Standard & Poors downgraded US debt. The stock market is bouncing back and forth. Interest rates are predicted to go up but mortgage rates are at historic lows. The “shadow inventory” of foreclosures looms over the market, but home values have stabilized for a couple of years now.
Things are O.K. They’re not real good, they’re not real bad, in the aggregate.
Think back to late 2008. Investment banks folded, a global economic crisis loomed, and the nation was losing 700,000 jobs a month. The stock market lost a quarter of its value in a few weeks.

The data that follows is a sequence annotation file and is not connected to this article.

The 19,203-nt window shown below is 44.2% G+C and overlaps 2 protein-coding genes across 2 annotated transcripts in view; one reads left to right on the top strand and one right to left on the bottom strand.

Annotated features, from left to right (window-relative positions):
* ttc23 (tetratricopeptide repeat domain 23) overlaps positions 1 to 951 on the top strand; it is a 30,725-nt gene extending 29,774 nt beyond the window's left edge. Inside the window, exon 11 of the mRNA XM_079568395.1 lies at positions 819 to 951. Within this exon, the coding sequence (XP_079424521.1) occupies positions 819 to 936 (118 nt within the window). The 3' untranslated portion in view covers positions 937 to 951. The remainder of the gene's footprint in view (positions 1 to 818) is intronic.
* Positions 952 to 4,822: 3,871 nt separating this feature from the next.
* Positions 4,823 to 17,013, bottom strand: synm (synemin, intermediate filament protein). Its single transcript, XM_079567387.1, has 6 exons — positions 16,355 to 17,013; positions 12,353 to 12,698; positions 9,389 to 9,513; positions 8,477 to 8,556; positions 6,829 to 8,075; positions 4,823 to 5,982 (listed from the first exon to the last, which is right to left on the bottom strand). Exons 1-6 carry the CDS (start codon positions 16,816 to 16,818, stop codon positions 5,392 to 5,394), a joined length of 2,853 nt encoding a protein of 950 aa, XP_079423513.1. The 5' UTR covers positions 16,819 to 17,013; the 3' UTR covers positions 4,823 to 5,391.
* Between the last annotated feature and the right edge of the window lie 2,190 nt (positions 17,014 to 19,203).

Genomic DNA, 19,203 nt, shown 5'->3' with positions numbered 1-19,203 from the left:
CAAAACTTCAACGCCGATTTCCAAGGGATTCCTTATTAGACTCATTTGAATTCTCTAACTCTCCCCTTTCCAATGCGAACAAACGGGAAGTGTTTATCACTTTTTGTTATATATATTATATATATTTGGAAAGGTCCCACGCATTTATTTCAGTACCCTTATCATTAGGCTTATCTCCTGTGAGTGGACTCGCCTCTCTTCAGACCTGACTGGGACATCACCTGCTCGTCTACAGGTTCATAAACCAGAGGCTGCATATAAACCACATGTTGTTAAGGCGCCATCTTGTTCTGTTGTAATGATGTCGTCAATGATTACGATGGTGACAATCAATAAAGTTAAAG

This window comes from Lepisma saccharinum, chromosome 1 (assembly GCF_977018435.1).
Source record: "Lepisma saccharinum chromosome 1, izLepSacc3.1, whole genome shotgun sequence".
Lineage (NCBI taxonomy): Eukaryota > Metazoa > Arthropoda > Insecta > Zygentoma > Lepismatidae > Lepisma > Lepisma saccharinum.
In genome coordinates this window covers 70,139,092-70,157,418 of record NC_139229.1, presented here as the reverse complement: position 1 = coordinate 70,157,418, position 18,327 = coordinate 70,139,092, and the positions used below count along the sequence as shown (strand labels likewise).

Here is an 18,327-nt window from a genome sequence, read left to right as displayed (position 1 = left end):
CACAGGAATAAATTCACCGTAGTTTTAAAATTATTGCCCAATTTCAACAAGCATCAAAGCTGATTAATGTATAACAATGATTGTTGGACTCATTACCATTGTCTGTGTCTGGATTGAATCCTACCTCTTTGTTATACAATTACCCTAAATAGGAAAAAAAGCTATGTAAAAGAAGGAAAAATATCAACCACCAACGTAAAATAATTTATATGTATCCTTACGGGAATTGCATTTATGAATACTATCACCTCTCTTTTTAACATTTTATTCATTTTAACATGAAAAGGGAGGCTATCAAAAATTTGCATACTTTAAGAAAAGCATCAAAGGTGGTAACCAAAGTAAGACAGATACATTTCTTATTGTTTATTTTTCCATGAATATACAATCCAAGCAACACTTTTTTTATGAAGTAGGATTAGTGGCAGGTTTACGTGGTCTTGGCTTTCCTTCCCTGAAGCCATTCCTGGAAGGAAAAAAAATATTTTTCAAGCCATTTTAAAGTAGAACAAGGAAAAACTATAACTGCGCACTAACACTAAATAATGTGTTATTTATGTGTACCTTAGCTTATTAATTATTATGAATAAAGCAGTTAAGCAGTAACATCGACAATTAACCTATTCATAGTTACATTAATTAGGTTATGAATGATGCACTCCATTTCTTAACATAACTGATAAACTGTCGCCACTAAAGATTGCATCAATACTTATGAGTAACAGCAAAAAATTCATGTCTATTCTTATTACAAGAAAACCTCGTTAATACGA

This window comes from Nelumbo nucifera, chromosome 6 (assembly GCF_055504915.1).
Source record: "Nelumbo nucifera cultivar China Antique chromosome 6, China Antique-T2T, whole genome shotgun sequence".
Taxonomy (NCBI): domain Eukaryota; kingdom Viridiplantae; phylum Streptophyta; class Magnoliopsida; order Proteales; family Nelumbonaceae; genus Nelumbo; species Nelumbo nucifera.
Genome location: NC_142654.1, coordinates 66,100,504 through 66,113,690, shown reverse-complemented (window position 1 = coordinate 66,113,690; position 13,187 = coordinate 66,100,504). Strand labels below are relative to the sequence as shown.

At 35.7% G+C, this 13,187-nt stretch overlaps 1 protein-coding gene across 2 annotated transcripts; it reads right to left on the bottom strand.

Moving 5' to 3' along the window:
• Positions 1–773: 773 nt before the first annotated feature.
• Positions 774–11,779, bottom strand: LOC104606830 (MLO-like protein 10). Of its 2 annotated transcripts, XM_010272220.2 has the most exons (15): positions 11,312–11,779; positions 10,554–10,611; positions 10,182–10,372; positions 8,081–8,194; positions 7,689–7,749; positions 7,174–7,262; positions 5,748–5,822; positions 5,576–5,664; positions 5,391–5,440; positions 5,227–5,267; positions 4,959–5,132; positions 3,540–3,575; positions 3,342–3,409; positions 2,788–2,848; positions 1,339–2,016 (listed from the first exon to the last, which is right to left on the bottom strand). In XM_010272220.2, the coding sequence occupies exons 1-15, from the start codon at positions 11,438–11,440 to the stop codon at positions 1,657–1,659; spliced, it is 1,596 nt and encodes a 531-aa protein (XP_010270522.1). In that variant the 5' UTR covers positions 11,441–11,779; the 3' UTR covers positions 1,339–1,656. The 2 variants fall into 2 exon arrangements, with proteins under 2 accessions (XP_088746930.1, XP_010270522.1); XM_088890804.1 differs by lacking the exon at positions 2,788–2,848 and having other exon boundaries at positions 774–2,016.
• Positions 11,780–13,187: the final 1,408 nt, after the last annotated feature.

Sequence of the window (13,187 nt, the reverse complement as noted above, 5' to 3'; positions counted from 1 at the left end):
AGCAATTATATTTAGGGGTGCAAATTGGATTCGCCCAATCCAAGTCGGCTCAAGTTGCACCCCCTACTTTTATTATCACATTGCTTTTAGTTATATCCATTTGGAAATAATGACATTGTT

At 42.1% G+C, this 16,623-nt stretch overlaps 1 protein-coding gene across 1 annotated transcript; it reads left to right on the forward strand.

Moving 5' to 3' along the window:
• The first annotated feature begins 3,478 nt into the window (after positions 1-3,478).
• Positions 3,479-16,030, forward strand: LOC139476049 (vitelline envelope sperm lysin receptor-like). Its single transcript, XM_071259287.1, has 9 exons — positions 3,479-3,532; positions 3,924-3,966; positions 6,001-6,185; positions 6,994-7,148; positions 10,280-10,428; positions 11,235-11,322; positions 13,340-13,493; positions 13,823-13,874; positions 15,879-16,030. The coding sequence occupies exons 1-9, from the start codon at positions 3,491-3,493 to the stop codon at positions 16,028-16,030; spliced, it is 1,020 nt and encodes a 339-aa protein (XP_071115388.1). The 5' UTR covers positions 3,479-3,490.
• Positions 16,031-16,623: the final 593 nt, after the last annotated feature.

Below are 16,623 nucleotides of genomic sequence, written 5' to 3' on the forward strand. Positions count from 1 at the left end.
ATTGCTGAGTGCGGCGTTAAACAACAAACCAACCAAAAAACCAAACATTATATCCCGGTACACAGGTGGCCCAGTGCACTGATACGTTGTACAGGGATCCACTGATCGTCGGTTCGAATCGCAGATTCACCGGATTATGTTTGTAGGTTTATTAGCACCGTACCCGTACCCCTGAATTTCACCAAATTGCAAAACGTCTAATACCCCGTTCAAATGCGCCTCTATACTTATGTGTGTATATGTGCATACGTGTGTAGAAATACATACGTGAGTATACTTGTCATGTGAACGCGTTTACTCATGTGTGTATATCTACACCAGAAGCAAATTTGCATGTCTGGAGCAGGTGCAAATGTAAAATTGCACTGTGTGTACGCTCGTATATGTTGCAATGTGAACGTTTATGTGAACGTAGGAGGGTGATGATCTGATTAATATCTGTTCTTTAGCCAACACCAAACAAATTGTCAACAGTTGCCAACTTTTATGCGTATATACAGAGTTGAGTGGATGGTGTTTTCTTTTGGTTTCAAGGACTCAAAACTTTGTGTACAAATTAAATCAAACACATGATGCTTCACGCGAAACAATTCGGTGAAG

Things aren’t great. The economy is basically stagnant – not gaining much, but not losing much. Employment, same deal. Homeowners are catching up on their payments, which is good; the number of people two months behind or more has fallen about 12% over the past year.
Our point is, things are just O.K. They’re not terrible, the way they were in the autumn of 2008; they’re not fabulous, the way we think of any period of time as fabulous.
One bright spot on the horizon: KOMO News reports that the financial data firm Fiserv predicts that ” people who live in Tacoma are in for a 25 percent increase in home prices by the spring of 2013. The company predicts gains of about 10 percent in Seattle.”